Members (below, from left, in a photo by Katrin Talbot) are: Marc Vallon, bassoon; Timothy Hagen, flute;  Alicia Lee, clarinet; Aaron Hill, oboe; and Joanna Schulz, horn.

You can digitally stream the concert live by going to this website:

For more background about the Wingra Wood Quintet, go to:

At 1 p.m in Mills Hall, the UW Concert Band (below top), under conductor Scott Teeple, will perform a FREE concert.The program features UW trombonist Mark Hetzler (below bottom). The program includes “Psalm for Band” by Vincent Persichetti (heard in the YouTube video at the bottom)  “Silver Lining” by Anne McAninch, a UW doctoral student in composition; and “Falling” by Mark Hetzler.

At 4 p.m. in Mills Hall, University Bands will perform a FREE concert. No word on the program.


At 8:30 p.m. in Morphy Recital Hall, the UW Early Music Ensemble, under director Jeanne Swack will mark the 250th anniversary of the death of Baroque composer Georg Philipp Telemann (below) by performing music of Telemann, Johann Joachim Quantz, Barbara Strozzi and Elisabeth Jacquet de la Guerre. No word on a specific program. For more information, go to:

Classical music: As the Wisconsin Baroque Ensemble approaches its 25th anniversary and goes non-profit, it once again demonstrates its versatility and virtuosity.

December 2, 2013
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ALERT: On this Tuesday, December 3, at 8:30 p.m. in Morphy Recital Hall, the UW-Madison Early Music Ensemble, under the direction of  performer sand Telemann scholar Professor Jeanne Swack (below, in a photo by Katrin Talbot), will be present a FREE concert of 18th-century chamber music, including works by Benedetto Marcello, Georg Philipp Telemann, Carl Philipp Emanuel Bach, Johann Joachim Quantz, and Scherer. Here is a link to the UW School of of Music events calendar. Click on the concert listing and read the fascinating and informative notes about the program.

Jeanne Swack

By Jacob Stockinger

Here is a special posting, a review written by frequent guest critic and writer for this blog, John W. Barker. Barker (below) is an emeritus professor of Medieval history at the University of Wisconsin-Madison. He also is a well-known classical music critic who writes for Isthmus and the American Record Guide, and who hosts an early music show every other Sunday morning on WORT FM 89.9 FM. He serves on the Board of Advisors for the Madison Early Music Festival and frequently gives pre-concert lectures in Madison.


By John W. Barker

Despite the distractions of the Thanksgiving weekend, and tricky weather, the Wisconsin Baroque Ensemble drew a quite respectable audience of about 60 to its latest concert at the Gates of Heaven historic synagogue in James Madison Park on Saturday night.

That venue may seem austere but the acoustics are splendid, and the scale of its hall matches the spacial qualities of a Baroque salon where cultivated friends would gather to make music together.  That is true “chamber” music. (Judge for yourself by listening to the group performing a work by C.P.E. Bach at the Gates of Heaven in a YouTube video at the bottom.)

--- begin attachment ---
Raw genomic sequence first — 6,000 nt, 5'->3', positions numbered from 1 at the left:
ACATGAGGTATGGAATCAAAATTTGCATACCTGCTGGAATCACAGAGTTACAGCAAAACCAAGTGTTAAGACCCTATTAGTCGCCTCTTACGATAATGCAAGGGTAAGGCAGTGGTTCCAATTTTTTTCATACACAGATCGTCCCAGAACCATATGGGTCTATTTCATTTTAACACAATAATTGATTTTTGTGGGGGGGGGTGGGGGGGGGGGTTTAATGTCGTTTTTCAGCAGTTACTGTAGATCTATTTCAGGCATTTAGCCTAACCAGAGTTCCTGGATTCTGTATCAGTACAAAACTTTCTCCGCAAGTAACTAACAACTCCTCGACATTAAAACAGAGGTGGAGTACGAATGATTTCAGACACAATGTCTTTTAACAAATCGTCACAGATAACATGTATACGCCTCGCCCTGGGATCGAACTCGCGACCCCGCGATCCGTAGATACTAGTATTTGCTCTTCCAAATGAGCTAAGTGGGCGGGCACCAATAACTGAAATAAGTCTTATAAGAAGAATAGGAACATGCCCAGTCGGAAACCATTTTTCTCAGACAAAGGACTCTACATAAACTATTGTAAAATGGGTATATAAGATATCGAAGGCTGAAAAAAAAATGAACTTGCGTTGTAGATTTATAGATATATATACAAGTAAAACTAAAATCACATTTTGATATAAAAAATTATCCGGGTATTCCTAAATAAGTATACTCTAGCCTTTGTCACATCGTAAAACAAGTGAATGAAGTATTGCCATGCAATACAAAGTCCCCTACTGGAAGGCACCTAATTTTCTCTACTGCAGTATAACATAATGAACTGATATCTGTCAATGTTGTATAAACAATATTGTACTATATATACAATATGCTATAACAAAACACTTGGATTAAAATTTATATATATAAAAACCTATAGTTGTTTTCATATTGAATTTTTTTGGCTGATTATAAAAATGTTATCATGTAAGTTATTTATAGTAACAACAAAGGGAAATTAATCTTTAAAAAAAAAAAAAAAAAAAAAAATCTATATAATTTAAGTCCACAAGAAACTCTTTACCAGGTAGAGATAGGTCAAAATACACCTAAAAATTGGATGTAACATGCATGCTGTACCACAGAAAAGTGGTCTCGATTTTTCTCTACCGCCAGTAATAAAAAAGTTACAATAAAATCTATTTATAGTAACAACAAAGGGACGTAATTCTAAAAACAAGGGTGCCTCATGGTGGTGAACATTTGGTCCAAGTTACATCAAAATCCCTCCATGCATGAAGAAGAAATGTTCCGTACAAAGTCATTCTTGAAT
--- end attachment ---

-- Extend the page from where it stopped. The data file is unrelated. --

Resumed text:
Gates of Heaven

And that is exactly the spirit that the WBE seeks to recreate, with a pool of excellent specialist performers. Cellist Anton TenWolde (below) has worked to emphasize collegiality, describing his group as a “collective,” with himself as a traffic cop rather than as dictator.  For each program, performers propose pieces that they would like to explore, and the menu is worked out by agreement.

anton tenwolde

The team this time consisted of six instrumentalists and one singer, all of them established WBE veterans. A recurrent Hispanic element was contributed by mezzo-soprano Consuelo Sañudo, who sang three endearing solo numbers of the 17th century, partly from Spain, but one, a Christmas piece, from Mexico.

Wisconsin Baroque Ensemble composite

French music was a strong component, with Brett Lipshutz tossing off with flair a sonata for traverso flute by Louis-Antoine Dornel. Also on traverso, Monica Steger joined him for a trio sonata by Jacques-Martin Hotteterre. And gamba player Eric Miller bravely brought to vigorous life a really high-power set of pieces by Antoine Forqueray.

But there was a strong German component as well.  Harpsichordist Max Yount played a multi-fugal keyboard Capriccio by Georg Böhm–the only solo piece (that is, without any bass players) in the program. More-or-less German composers were represented in performances by Theresa Koenig. First, in the best-known of the sonatas for recorder and basso continuo (in A minor) by George Frideric Handel (below top), and then, in a switch of instruments, a probing sonata by Georg Philipp Telemann (below bottom) for bassoon and continuo.

handel big 3

georg philipp telemann

Such versatility was by no means unique in this program.  The amazingly accomplished Steger not only appeared on recorder or traverso but also in the harpsichord continuo role in the two sonatas played by Koenig. In other rotations, gambist Miller and cellist TenWolde took turns as the string player in the ever-present continuo functions.

It has become needless to say that these performers are all skilled musicians.  We are also used to the warm collegiality they display, in sharing music with each other, and with the audience. The program formats, the performing location, have become comfortably familiar to those who are the group’s loyal followers.

But it is ever so easy to take all that for granted.  What needs to be pointed out is the durability of the Wisconsin Baroque Ensemble. Building on some earlier groupings and activities, it was founded by TenWolde in 1990, and has been performing ever since. That is to say, it will soon be celebrating its 25th anniversary!

In many ways, the full blossoming of early music activities burst forth with the creation of the annual Madison Early Music Festival in 2000. But for a decade before that, the WBE was busily preparing the ground, and has continued to add depth and nuance to that part of our musical scene 

Such an achievement deserves not only acclaim, but also audience support. The group has become legally incorporated and will seek tax-exempt status. That status that will become official on January 1, 2014, a year before the WBE marks its 25th anniversary. So it is most definitely here to stay, as an important factor in Madison’s musical life.